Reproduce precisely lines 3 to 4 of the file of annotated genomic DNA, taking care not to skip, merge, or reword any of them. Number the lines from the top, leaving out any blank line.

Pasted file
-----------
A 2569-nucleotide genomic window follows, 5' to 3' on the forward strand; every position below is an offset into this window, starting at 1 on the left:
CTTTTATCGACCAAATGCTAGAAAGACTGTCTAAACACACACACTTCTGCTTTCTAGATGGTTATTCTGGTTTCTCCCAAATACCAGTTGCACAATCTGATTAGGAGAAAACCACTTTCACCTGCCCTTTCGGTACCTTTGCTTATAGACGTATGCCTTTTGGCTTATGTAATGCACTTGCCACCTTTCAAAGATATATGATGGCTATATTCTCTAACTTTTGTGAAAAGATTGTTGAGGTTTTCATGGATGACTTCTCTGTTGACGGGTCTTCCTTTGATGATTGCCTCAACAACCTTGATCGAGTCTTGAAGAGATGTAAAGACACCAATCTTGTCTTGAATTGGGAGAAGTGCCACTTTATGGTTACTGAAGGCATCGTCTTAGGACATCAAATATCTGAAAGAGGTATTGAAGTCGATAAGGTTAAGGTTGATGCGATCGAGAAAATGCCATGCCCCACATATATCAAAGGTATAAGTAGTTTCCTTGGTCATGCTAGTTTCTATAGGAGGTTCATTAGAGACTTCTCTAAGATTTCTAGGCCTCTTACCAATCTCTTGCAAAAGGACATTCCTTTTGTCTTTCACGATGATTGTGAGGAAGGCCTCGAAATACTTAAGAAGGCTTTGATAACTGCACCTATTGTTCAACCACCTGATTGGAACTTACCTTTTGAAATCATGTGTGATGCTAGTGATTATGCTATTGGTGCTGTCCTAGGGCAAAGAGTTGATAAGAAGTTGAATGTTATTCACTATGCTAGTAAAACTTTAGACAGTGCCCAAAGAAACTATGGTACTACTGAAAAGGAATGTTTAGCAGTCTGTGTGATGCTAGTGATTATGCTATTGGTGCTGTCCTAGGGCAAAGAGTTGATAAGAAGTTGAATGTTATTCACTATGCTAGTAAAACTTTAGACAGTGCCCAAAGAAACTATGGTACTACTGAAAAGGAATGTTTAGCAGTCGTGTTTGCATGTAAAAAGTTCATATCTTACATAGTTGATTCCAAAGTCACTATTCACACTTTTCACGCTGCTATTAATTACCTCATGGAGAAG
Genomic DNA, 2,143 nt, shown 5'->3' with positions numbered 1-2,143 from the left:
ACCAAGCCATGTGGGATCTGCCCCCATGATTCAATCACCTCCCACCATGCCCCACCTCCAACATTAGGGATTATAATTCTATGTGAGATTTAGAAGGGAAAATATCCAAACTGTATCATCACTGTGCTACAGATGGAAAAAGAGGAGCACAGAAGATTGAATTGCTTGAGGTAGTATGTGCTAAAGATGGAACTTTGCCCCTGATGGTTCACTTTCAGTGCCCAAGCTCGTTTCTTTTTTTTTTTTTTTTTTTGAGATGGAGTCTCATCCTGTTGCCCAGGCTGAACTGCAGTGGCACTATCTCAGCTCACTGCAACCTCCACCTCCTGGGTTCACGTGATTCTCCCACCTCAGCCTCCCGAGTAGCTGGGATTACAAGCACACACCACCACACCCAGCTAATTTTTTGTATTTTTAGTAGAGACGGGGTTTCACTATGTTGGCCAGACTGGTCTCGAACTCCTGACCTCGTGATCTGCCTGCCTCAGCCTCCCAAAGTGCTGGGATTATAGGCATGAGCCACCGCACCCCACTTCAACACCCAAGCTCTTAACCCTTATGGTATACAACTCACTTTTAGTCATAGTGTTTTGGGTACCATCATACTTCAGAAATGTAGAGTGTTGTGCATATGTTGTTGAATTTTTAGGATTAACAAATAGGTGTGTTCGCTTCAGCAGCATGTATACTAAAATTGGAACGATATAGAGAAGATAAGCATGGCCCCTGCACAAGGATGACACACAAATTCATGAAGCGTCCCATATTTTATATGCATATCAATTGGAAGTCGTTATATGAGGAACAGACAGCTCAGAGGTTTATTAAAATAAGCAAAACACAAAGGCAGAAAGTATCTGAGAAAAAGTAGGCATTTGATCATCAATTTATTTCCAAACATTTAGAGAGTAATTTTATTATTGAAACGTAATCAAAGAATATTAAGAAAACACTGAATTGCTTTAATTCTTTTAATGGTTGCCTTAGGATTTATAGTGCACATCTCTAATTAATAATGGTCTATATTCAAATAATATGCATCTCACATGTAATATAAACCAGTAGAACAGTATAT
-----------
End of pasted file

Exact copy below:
Genomic DNA, 2,143 nt, shown 5'->3' with positions numbered 1-2,143 from the left:
ACCAAGCCATGTGGGATCTGCCCCCATGATTCAATCACCTCCCACCATGCCCCACCTCCAACATTAGGGATTATAATTCTATGTGAGATTTAGAAGGGAAAATATCCAAACTGTATCATCACTGTGCTACAGATGGAAAAAGAGGAGCACAGAAGATTGAATTGCTTGAGGTAGTATGTGCTAAAGATGGAACTTTGCCCCTGATGGTTCACTTTCAGTGCCCAAGCTCGTTTCTTTTTTTTTTTTTTTTTTTGAGATGGAGTCTCATCCTGTTGCCCAGGCTGAACTGCAGTGGCACTATCTCAGCTCACTGCAACCTCCACCTCCTGGGTTCACGTGATTCTCCCACCTCAGCCTCCCGAGTAGCTGGGATTACAAGCACACACCACCACACCCAGCTAATTTTTTGTATTTTTAGTAGAGACGGGGTTTCACTATGTTGGCCAGACTGGTCTCGAACTCCTGACCTCGTGATCTGCCTGCCTCAGCCTCCCAAAGTGCTGGGATTATAGGCATGAGCCACCGCACCCCACTTCAACACCCAAGCTCTTAACCCTTATGGTATACAACTCACTTTTAGTCATAGTGTTTTGGGTACCATCATACTTCAGAAATGTAGAGTGTTGTGCATATGTTGTTGAATTTTTAGGATTAACAAATAGGTGTGTTCGCTTCAGCAGCATGTATACTAAAATTGGAACGATATAGAGAAGATAAGCATGGCCCCTGCACAAGGATGACACACAAATTCATGAAGCGTCCCATATTTTATATGCATATCAATTGGAAGTCGTTATATGAGGAACAGACAGCTCAGAGGTTTATTAAAATAAGCAAAACACAAAGGCAGAAAGTATCTGAGAAAAAGTAGGCATTTGATCATCAATTTATTTCCAAACATTTAGAGAGTAATTTTATTATTGAAACGTAATCAAAGAATATTAAGAAAACACTGAATTGCTTTAATTCTTTTAATGGTTGCCTTAGGATTTATAGTGCACATCTCTAATTAATAATGGTCTATATTCAAATAATATGCATCTCACATGTAATATAAACCAGTAGAACAGTATAT